Emergence & Developmental Evaluation – Webinar Questions Answered

In a recent FSG and Stanford Social Innovation Review webinar discussion on complexity in collective impact,  John Kania, coauthor of SSIR’s Embracing Emergence: How Collective Impact Addresses Complexity,” Blair Taylor, of Memphis Fast Forward and Mark Cabaj of the Tamarack Institute explored how leaders of successful collective impact initiatives have embraced a new way of collectively seeing, learning and doing that marry emergent solutions with intentional outcomes. 

This is the first post in a 5-part blog series in which Blair and Mark continue the discussion, answering questions submitted by webinar participants, on emergence in action and Developmental Evaluation in collective impact. In this post, Mark discusses Developmental Evaluation as it relates to funders.

Q: How can we incorporate Developmental Evaluation into our work amid pressure from funders that still require formative/summative evaluation results? A: In this case, the response depends on the nature of the resistance of the funder.

  • Scenario #1:  The funders are not aware of the limitations of traditional evaluation practices on innovative, complexity based strategies and models. Funders may not realize that asking for a fully completed logic model  and a commitment to a specific set of measures in advance of evaluation – hallmarks of formative and summative evaluation – can short-circuit innovation or the emergence of a complex change initiative. In this scenario, let funders know that Developmental Evaluation employs rigorous evaluation processes, many of which (though not all) are employed in traditional evaluation. These processes will lead to a more stabilized model where traditional evaluation practices are appropriate.  
  • Scenario #2: The funders believe that Developmental Evaluation does not focus on outcomes. This is a myth that is important – and easy – to dispel. Developmental Evaluation does track the outcomes and learnings of an emerging strategy. In this scenario, explain to funders that the difference between the various forms of evaluation lies in how decision-makers “use” the feedback. In Developmental Evaluation, the feedback is used to inform the development and direction of a strategy or model; in formative, it is used to improve it, and in summative, it is used to determine whether a strategy should be continued, discontinued or scaled.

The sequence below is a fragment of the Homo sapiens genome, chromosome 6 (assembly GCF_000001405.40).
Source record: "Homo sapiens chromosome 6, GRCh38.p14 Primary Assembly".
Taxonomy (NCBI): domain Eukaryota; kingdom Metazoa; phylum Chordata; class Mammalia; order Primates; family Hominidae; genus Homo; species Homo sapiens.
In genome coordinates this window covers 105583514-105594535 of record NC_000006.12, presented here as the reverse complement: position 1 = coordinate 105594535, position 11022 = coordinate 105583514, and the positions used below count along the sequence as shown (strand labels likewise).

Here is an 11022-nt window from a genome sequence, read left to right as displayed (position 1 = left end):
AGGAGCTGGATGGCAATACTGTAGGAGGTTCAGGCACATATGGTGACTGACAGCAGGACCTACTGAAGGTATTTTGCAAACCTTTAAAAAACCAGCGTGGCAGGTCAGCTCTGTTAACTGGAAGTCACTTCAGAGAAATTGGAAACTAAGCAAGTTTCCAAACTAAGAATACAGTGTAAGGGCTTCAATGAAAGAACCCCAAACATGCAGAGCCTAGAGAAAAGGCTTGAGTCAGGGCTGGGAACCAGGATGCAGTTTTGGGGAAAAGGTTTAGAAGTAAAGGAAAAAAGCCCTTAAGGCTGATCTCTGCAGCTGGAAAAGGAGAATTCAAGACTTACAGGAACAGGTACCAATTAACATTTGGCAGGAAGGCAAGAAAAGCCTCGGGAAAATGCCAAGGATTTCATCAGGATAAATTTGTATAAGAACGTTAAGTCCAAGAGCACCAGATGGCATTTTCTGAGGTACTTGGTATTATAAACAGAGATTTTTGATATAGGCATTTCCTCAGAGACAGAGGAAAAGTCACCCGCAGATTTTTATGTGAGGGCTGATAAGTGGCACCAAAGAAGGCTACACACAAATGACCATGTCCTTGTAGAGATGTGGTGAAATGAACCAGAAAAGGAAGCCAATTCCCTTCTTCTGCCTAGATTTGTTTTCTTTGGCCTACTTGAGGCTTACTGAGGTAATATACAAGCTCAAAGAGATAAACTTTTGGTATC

• Scenario #3: The funders really don’t want to invest in innovation.  The urge to use formative and summative evaluation may be a symptom of a funder’s deeper desire to invest in tangible – possibly already proven – strategies and models with predictable outcomes.  Their disinterest in employing Developmental Evaluation, therefore, is really a reluctance to invest in a process of innovation where the model and goals evolve and the effects are unpredictable.  In these cases, the grantee is faced with the option of adopting a more fully fledged model or strategy to please a cautious and risk-adverse funder (thus reducing the scope of innovation and impact) or continuing their search for a funder interested in being a productive partner in a developmental initiative. 

Developmental Evaluation – like complexity-based approaches to community change and innovation – is a demanding niche for would-be change makers.  It is equally demanding for the funders who may wish to support them.  

Q: Are there ways to do a partial Developmental Evaluation if the budget does not allow for the full process?

A: In the real world, all decision-makers make do with whatever evaluative data is at hand, whether or not it is good data, enough data and data that has been scrutinized with good sense-making processes.  It’s no different for collective impact initiatives or other types of developmental processes. As such, even modest investments in evaluation can be productive.

Here are three ideas for how to use a modest budget in a collective impact initiative:

  • Target Developmental Evaluation work for use in a discrete and manageable piece of your collective impact work (e.g. a sub-strategy or a newly emerging collaborative program). You will learn a bit about Developmental Evaluation in process and, if successful, create demand for broader use of Developmental Evaluation across the collective impact effort.
  • Facilitate and support a team of researchers, drawn from collective impact partners or seconded from larger institutions, to develop the capacity to provide your members with real-time and user-friendly feedback – a critical feature of collective impact initiatives. 
  • Focus on developing, testing and refining the “sense-making” processes in your collective impact initiatives (e.g. After Action Reviews, Challenge Panels, Beneficiary Archetypes) that can be facilitated by in-house staff.

Mark Cabaj is President of the company From Here to There and an Associate of Tamarack Institute. His current focus is on developing practical ways to understand, plan and evaluate efforts to address complex issues.  He is particularly involved in expanding practice of developmental evaluation, a new approach to evaluation which emphasizes evaluation and learning in emerging, messy and sometimes fast-moving environments. 

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